Monday, December 10, 2018

"If only they had let me touch his skull": Forensic knowledge from mothers of the dissappeared

Translated by El Profe for Borderland Beat adondevanlosdesaparecidos.org

                     

Mothers are experts in the knowledge of their children's bodies, in their medical histories, and in their daily practices, which are part of what forensic sciences call antemortem information.

By R. Aída Hernández Castillo (CIESAS-GIASF)
 
Photographs: Social and Forensic Anthropology Research Group (GIASF)
 
In the last two years I have joined the walk of organizations of relatives of the disappeared, constituted mainly of mothers and wives, who, faced with the inability of the Mexican State, have taken on the task of searching for the human remains of their relatives in clandestine graves.
 
As happened with the Mothers of Plaza de Mayo in Argentina, or with the Mutual Support Group in Guatemala, it is mostly mothers who have mobilized in the search for their children, politicizing their maternal identities to transform all the disappeared men and women into their sons and daughters. The labeled T-shirts used in the marches or in the search days have changed from "I will look for you until I find you" to "We will look for them until we find them." Their identity as "mothers" has been  politically mobilized in order to obtain the solidarity of civil society and the logistical support of local institutions in the face of what they consider a "relative protection" of organized crime groups that control the area. (1)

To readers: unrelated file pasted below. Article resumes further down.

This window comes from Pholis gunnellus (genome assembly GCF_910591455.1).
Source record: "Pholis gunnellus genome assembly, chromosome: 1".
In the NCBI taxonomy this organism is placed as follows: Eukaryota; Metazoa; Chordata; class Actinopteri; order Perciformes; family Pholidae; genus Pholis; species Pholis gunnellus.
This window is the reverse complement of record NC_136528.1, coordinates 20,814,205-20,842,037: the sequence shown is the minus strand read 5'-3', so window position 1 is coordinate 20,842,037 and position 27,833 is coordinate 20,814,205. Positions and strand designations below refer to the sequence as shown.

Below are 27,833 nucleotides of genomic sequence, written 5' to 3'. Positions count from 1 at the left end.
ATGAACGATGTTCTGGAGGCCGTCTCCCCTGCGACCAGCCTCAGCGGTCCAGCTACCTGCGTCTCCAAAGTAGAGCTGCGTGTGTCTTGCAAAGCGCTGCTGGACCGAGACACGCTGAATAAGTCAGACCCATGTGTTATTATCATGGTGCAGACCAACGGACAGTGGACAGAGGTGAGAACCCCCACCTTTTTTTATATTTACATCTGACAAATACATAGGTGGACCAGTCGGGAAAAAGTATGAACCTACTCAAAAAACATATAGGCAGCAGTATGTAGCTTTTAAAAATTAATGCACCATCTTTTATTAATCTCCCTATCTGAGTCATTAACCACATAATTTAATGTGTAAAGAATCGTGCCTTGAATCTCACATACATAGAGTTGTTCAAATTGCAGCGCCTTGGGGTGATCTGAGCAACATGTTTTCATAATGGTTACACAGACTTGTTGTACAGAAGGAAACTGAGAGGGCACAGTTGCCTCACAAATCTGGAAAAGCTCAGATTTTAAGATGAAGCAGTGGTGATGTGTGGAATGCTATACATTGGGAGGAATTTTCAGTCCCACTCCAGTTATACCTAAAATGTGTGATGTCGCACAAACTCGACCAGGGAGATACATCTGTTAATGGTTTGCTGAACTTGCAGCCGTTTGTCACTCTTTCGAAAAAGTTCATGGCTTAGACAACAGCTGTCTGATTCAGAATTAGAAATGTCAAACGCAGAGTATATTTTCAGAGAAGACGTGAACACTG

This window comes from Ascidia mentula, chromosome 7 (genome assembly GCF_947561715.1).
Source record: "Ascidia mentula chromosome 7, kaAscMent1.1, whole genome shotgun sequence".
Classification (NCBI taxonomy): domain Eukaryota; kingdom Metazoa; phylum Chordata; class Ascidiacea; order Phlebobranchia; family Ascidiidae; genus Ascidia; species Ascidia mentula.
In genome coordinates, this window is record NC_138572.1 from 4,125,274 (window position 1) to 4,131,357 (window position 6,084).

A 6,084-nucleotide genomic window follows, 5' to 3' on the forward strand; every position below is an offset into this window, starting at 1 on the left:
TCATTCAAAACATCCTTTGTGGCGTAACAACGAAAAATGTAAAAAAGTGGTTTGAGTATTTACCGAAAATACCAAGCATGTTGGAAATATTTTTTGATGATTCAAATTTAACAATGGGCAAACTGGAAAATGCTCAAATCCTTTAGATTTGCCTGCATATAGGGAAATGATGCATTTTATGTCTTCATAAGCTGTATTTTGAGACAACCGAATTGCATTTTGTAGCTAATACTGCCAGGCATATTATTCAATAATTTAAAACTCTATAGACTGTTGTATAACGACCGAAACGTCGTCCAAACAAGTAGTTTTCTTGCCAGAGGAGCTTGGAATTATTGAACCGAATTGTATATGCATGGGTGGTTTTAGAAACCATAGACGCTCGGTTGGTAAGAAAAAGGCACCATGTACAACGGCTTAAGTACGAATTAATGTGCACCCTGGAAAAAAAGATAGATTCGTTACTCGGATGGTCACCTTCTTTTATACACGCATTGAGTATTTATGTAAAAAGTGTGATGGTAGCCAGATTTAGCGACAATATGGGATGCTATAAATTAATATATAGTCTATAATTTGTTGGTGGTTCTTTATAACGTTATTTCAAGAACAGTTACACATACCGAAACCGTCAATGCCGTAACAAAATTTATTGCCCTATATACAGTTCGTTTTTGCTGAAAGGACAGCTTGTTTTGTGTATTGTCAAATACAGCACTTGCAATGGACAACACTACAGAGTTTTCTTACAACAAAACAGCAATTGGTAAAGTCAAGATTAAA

Mothers are "experts" in the knowledge of the bodies of their sons and daughters, in their medical histories, and in their daily practices, which are part of what forensic sciences call antemortem information. Through the search, they have also become experts in the analysis of the context of violence that made their disappearance possible. One of the mothers from Sinaloa shared that when they found the body of her son, the forensic technicians of the prosecution had not allowed her to approach or have any physical contact with his remains, so she had to wait several months before receiving DNA analysis results.

           
                  Memory workshop with Las Rastreadoras del Fuerte. Photo: GIASF